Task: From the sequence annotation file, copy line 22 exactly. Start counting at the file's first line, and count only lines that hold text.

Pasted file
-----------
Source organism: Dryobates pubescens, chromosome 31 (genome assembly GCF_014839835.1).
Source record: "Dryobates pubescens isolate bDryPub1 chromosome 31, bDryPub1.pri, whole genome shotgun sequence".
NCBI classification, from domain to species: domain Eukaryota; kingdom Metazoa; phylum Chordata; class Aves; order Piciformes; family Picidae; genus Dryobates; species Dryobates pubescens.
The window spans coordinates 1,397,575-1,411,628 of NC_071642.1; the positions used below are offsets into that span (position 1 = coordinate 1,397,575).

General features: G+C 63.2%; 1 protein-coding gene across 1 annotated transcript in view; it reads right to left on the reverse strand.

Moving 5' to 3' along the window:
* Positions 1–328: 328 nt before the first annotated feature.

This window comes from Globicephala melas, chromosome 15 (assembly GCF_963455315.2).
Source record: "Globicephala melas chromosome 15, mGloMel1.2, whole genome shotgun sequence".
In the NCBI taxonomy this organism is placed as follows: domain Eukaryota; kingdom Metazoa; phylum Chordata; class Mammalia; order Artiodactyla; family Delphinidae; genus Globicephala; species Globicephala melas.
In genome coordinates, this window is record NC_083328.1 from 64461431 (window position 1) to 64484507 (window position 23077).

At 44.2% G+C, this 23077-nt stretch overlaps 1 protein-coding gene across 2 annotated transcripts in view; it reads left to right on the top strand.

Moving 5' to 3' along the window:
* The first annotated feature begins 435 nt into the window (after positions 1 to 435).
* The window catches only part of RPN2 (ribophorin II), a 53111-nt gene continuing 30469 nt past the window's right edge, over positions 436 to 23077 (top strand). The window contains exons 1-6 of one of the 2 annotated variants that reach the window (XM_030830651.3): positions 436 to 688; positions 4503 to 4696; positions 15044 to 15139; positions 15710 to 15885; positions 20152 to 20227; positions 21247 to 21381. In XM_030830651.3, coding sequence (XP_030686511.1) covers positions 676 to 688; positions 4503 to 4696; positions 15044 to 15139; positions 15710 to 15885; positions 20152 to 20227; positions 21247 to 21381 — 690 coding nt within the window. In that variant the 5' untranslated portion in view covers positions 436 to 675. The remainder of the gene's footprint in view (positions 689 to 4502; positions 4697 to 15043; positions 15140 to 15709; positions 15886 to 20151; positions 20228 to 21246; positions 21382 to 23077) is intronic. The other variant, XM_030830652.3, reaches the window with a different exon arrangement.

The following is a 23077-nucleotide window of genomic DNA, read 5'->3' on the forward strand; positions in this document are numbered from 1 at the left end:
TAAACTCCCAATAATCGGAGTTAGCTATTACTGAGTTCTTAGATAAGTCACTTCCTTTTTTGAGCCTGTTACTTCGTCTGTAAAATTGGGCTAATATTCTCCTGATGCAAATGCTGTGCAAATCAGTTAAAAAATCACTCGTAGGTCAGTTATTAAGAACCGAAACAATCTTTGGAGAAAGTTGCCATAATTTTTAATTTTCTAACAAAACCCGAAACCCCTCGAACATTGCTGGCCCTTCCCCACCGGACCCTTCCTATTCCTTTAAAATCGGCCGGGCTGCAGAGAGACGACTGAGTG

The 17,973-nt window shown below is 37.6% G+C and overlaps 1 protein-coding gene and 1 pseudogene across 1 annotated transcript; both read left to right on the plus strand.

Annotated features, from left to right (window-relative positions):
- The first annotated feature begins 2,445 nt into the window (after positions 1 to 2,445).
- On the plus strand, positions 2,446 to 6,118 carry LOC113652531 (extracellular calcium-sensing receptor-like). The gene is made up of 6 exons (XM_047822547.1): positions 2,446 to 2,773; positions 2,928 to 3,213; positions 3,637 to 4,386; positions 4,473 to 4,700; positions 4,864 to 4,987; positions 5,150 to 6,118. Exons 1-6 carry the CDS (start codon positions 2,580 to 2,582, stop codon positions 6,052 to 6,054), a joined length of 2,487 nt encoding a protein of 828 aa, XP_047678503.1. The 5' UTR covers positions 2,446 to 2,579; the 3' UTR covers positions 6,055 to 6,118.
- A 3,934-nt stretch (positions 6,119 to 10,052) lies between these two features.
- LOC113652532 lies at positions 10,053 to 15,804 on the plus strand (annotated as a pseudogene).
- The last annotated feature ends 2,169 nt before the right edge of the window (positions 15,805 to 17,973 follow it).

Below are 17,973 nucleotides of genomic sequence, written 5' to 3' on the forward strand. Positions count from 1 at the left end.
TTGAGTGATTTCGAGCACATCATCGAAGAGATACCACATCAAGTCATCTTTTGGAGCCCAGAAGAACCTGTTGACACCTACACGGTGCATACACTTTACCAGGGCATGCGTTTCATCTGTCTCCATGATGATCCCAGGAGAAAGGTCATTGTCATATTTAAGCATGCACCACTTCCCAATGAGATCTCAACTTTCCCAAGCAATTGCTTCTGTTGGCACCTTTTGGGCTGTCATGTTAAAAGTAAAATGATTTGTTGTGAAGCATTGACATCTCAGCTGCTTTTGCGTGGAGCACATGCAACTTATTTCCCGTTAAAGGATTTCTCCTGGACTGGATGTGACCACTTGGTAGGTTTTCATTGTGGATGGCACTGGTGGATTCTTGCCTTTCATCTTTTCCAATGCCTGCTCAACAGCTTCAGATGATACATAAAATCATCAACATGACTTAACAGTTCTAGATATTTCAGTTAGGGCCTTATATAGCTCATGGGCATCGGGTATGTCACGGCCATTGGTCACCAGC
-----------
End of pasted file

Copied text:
- A 3,934-nt stretch (positions 6,119 to 10,052) lies between these two features.